Death of Friendship

August 20, 2008 at 3:30 pm | Posted in itchy mouth | Leave a comment
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Words of Caution: The following post offers a chance to let your imagination run wild, er, if you have any…Certainly not recommended for those faint hearted. Itchyfingers would not be held responsible if anyone starts to get recurring nightmares…:p

Last Saturday, Itchyfingers visited the newly opened 8Q Museum at Queens Street with much anticipation. This is the Singapore Art Museum‘s new wing for the contemporary arts.

8Q on the former premises of the Catholic High Primary School

One of the many works that struck me was the one titled “Caretaker”, which took reference from the Japanese-American diplomatic relation in the 20th century. With the arrival of many Japanese immigrants to the United States in the early 1900s, a project to ease the tension and conflict was inititated. Named “Friendship Doll Project“, the Americans raised funds and bought dolls to send to the children of Japan as a goodwill gesture in 1927. These “Blue-Eyed Dolls” arrived just in time for the Japanese annual Doll Festival. In response, the Japanese sent 58 specially-commissioned Friendship Dolls dressed in traditional kimonos to the US.

Sadly, when the World World II began, these dolls in both countries were perceived as symbols of the enemy, and many were burned and destroyed. Luckily, some were saved because people remembered the message of friendship.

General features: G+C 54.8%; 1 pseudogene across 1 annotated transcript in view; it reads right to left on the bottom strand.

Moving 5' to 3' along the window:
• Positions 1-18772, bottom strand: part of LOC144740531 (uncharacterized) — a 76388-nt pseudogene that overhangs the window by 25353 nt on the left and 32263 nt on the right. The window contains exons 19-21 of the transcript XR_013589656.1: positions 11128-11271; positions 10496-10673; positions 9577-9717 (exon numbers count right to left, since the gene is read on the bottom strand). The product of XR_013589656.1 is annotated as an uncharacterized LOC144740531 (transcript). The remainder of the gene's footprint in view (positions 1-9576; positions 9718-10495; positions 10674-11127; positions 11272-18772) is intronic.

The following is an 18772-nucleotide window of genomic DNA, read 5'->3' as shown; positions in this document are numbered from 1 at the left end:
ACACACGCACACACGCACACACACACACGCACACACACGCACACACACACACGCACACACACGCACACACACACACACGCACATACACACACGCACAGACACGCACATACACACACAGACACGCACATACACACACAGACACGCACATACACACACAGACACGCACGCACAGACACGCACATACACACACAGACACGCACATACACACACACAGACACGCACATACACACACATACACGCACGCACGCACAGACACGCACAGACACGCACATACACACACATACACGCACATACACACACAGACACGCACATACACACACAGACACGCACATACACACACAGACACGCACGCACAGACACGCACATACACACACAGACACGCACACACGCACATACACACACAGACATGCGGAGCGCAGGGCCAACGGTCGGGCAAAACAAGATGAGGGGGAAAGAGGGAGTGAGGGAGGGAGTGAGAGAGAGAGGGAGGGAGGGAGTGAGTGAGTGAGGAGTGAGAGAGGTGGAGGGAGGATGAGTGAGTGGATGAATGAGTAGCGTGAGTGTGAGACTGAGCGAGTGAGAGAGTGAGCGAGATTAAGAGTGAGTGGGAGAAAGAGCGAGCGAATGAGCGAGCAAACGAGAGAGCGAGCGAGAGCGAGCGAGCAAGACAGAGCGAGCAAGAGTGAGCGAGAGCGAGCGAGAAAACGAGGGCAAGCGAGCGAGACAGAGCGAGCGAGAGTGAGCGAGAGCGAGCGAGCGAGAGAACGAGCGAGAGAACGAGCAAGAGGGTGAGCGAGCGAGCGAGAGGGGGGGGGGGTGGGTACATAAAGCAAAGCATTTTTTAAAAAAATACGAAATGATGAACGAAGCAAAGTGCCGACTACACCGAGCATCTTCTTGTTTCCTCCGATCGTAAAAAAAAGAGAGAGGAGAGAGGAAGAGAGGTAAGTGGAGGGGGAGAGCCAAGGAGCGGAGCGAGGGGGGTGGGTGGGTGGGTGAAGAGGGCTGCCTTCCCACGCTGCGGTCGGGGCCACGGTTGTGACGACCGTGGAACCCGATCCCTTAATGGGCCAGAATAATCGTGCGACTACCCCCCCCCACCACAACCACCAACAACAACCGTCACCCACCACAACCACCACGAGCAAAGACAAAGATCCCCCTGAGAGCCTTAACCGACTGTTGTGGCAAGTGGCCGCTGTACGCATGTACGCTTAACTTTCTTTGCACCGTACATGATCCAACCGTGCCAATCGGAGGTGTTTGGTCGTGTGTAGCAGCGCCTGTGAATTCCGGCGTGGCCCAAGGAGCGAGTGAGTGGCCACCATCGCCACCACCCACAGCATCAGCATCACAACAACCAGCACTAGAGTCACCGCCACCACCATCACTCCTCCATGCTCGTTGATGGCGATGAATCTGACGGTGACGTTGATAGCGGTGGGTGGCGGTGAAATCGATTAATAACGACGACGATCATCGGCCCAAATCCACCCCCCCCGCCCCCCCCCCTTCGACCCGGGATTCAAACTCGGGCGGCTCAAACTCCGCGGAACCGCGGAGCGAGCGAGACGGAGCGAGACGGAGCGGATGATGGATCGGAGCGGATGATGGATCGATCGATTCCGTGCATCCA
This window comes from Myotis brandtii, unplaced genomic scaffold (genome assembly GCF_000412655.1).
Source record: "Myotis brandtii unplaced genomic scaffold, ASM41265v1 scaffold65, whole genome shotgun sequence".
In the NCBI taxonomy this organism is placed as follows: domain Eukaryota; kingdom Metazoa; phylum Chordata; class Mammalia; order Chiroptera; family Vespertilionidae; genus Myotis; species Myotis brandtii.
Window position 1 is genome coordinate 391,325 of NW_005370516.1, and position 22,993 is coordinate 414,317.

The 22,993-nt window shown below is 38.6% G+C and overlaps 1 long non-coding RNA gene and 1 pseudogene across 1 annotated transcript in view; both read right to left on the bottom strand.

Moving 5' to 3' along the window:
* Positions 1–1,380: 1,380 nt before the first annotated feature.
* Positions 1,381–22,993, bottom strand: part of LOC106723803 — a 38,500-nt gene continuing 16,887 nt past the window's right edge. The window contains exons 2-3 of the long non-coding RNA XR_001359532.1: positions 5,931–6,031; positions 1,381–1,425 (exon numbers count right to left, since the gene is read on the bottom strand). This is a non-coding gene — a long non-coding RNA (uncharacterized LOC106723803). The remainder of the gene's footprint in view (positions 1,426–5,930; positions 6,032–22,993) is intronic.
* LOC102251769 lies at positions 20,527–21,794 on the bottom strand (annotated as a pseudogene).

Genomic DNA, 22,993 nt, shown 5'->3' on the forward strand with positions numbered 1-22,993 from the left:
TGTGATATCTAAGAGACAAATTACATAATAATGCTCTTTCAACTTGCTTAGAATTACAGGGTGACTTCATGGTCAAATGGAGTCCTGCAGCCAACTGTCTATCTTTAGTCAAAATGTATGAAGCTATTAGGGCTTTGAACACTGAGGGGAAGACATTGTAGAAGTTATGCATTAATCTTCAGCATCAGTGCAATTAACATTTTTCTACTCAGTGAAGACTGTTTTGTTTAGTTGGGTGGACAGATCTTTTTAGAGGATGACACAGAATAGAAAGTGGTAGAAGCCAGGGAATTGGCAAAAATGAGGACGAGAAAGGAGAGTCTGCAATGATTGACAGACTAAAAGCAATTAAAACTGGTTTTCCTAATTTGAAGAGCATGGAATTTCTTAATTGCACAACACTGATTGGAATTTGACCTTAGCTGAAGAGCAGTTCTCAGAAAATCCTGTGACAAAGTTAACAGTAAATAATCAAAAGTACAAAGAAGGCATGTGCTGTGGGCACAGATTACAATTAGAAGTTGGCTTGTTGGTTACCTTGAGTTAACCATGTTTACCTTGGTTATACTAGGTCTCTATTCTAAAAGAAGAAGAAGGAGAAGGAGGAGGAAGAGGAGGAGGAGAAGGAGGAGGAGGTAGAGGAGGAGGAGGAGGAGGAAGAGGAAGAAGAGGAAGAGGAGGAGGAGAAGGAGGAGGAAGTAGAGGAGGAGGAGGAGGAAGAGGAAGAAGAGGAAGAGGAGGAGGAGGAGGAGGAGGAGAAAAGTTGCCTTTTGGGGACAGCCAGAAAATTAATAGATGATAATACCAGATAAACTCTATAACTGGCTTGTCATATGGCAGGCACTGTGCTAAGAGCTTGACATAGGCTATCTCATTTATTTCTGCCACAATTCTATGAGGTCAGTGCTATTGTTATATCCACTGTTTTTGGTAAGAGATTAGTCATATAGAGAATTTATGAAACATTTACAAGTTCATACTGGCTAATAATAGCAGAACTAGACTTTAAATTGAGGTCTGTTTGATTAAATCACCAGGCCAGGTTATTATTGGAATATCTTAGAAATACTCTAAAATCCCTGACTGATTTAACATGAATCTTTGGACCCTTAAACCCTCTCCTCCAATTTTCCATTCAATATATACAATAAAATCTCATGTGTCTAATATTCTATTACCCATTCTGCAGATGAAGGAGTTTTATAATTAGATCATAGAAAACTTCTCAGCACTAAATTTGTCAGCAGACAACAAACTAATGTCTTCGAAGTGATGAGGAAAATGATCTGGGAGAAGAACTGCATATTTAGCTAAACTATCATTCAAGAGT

In “Caretaker”, the artist took us to a space with half-opened cupboard doors. A custodian of this space, we were able to peep into his world of personal belongings, not knowing that we were actually the ones unable to escape his from watchful eyes…

Dusty drawers, old keys, alarm clock and old reading materials…just what
was it that the Caretaker wanted to hold on to?

We peeped into his collection and he watched our every moves…

Cupboards arranged in a enclosed manner, with doors left opened for
the curious to take a peep…

One really got a little shock looking at what was inside the cupboard…

Faces of different dolls displayed neatly on the doors of the cupboards.
Somehow the look of these dolls were kinda eerie…especially in old
black and white pictures and under the dim lighting. Without flash,
most pictures turned out blurred like this one, adding on to the ghostly feel…

See! Some of these dolls looked seriously eerie! Someone remarked
that they reminded her of the old movie, “Chucky”!

The cupboards were lined from top to bottom with these cardboard
boxes, each stucked with names of the dolls that were supposedly
sent to Japan in 1927

A close up of one of the boxes…

Oh my goodness…it just made me feel like they were coffins of the dolls, which looked uncannily like dead children! Being itchyfingers, I lifted one of the boxes to check with it was ‘occupied’ by any ‘bodies’ of the dolls….Nope, none inside, or maybe just spirits…? There was silence except the tickings from the old alarm clock…the mocked computer touch screens were left perpetually on the same menu page…everything seemed to be on a standstill…


Also see related posts:
> Post Đổi Mới – Vietnamese Art After 1990
> Xu Beihong in Nanyang


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